Anti-Counterfeiting Pact Stumbles in European Parliament Ctte Votes

6 June 2012

The controversial Anti-Counterfeiting Trade Agreement (ACTA) hit another roadblock this past week, after four European Parliament (EP) committees voted against the pact. This result, observers note, is likely to further dim the prospects for the deal's overall approval in Parliament.

ACTA is a plurilateral trade pact seeking to strengthen global standards for the enforcement of intellectual property rights in order to combat counterfeiting and piracy. However, the deal's opponents fear that some of the provisions contained in the final text, which go beyond the standards set by the WTO's Agreement on Trade-Related Aspects of Intellectual Property Rights (TRIPS), could have a detrimental effect on access to medicines and fundamental freedoms in the digital environment.

During the votes, each committee was asked to decide whether to back a draft opinion on the pact prepared by each committee's respective ACTA rapporteur. These opinions - which are not binding - will next be forwarded to the International Trade Committee (INTA), which is the lead committee on the anti-counterfeiting deal. INTA, in turn, will issue a formal recommendation to the EU Parliament on whether or not to give its consent to the treaty.

ACTA "incompatible" with EU fundamental rights and health, some committees say

The pact was rejected by a wide margin in some committees, with the Committee on Civil Liberties, Justice and Home Affairs (LIBE) adopting the report of its ACTA rapporteur - Greek Member of the European Parliament (MEP) Dimitrios Droutsas - by 36 votes to one, with 21 abstentions.

The LIBE had been asked to assess the pact's compatibility with the EU Charter of Fundamental Rights, which contains the whole range of civil, political, economic, and social rights of European citizens and residents. The committee's opinion found that ACTA is "incompatible with the rights enshrined in the Charter [of Fundamental Rights]."

"We fully respect the need for artists to be rewarded for their talents and acknowledge the challenges posed by new technologies on this issue," the LIBE said. "However, we must not accept the erosion of basic fundamental rights in Europe, and around the world, for expediency's sake."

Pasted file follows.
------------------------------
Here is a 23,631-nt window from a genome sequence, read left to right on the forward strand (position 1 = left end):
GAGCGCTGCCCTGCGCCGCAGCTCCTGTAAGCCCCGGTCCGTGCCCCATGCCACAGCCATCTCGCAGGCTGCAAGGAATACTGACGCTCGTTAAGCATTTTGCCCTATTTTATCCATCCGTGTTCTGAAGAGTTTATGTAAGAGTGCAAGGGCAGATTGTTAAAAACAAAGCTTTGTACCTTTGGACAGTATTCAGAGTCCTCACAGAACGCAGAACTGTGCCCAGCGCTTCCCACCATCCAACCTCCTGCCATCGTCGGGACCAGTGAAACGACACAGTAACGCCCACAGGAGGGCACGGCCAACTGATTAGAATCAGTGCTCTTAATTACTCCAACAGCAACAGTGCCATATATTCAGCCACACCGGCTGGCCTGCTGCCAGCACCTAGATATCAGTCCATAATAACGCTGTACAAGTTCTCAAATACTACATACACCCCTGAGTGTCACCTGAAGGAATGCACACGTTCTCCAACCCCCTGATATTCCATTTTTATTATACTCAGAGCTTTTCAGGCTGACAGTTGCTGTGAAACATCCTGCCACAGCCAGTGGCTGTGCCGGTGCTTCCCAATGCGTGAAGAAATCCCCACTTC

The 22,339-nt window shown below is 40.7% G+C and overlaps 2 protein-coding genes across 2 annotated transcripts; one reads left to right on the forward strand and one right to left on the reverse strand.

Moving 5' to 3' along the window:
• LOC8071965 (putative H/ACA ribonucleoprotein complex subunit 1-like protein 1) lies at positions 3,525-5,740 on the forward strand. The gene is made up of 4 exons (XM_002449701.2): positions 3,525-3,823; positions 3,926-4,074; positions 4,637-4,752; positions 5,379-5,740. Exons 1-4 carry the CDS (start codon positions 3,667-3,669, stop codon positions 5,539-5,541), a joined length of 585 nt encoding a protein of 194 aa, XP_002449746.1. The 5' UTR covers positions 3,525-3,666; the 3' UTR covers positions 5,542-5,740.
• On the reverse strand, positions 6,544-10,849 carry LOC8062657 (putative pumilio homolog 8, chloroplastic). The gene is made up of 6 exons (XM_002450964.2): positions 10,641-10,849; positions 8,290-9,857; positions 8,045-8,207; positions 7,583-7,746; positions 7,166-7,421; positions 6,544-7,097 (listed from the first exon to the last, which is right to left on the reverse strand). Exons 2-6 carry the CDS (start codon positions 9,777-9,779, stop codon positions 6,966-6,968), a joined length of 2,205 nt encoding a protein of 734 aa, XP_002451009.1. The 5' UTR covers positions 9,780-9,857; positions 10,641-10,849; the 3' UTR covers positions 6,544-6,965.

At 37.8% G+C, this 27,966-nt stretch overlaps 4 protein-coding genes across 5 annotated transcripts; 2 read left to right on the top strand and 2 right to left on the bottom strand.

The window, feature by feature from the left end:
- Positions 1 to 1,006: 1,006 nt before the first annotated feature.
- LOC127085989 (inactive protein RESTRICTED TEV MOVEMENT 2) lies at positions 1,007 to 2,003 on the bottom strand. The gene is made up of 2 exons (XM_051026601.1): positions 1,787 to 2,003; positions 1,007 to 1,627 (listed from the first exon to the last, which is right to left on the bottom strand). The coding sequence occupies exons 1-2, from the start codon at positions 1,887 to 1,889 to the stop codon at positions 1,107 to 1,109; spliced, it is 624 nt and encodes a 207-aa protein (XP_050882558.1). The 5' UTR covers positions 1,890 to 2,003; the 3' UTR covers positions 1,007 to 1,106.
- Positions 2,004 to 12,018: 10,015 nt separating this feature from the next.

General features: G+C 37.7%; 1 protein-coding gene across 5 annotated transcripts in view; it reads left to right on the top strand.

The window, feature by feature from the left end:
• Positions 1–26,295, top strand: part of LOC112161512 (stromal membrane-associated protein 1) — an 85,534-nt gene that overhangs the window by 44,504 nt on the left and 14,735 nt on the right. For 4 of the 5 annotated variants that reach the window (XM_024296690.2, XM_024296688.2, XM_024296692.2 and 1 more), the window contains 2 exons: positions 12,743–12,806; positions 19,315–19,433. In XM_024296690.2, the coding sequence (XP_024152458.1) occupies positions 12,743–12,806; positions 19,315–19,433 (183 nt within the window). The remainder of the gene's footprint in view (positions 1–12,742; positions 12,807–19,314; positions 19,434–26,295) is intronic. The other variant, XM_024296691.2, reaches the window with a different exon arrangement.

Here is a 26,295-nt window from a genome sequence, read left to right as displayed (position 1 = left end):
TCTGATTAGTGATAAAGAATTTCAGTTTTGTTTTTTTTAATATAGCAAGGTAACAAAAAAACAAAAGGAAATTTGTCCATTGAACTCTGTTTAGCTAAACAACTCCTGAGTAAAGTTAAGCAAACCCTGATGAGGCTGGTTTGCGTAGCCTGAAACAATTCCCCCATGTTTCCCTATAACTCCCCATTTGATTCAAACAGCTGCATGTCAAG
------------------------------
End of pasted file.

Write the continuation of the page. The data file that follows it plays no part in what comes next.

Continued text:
For its part, the Committee on Development of the European Parliament also voted almost unanimously in favour of rejecting the pact, citing concerns that ACTA could adversely impact the health of people in developing countries.

Narrow majority against ACTA in legal, industry committees

The voting margin in other committees, however, was much smaller, with the EU Committee on Legal Affairs (JURI) asking for the treaty to be rejected with 12 votes in favour, 10 against, and two abstentions.  This decision reversed the draft opinion of JURI's ACTA rapporteur, French MEP Marielle Gallo, who had publicly expressed support for the pact's ratification last April (see Bridges Weekly, 2 May 2012).

Following the vote, Gallo dissociated herself with the committee's decision; a new opinion reflecting the committee's position will now be drafted by Austrian MEP Evelyn Regner.

Meanwhile, the Committee on Industry, Research and Energy (ITRE) backed the position of its ACTA rapporteur - Swedish MEP Amelia Andersdotter - in favour of the pact's rejection, with 31 votes to 25.

In her draft opinion, issued in March,  Andersdotter argued that ACTA would create "a one-size-fits-all instrument" that might struggle to ensure an appropriate balance between "the right to intellectual property and the freedom to conduct business, the right to protection of personal data and the freedom to receive or impart information."

"Intellectual property enforcement cannot entail a sweeping approach; instead, there is a need to assess the different challenges facing different economic sectors and different aspects of intellectual property and develop individual solutions for these sectors," Andersdotter commented after the vote.

Next steps

British MEP David Martin - the leading ACTA rapporteur in the European Parliament, who has also urged the EP not to approve the deal - lauded the outcome of the committee votes. (See Bridges Weekly, 2 May 2012) "The problems these three committees have identified back up my own concerns about ACTA, which I raised in my report to the international trade committee," he said on Thursday, speaking before the Development Committee vote.

"The plenary is now expected to have the final word: I am confident that a large majority of Euro MPs will endorse my proposal and vote against ACTA," Martin concluded.

The INTA is scheduled to vote on a formal recommendation regarding whether or not to approve ACTA on 21 June. The European Parliament is expected to take a final decision on the pact in July.

ICTSD reporting; "ACTA: Piracy treaty dealt critical blows in EU votes," BBC, 31 May 2012.

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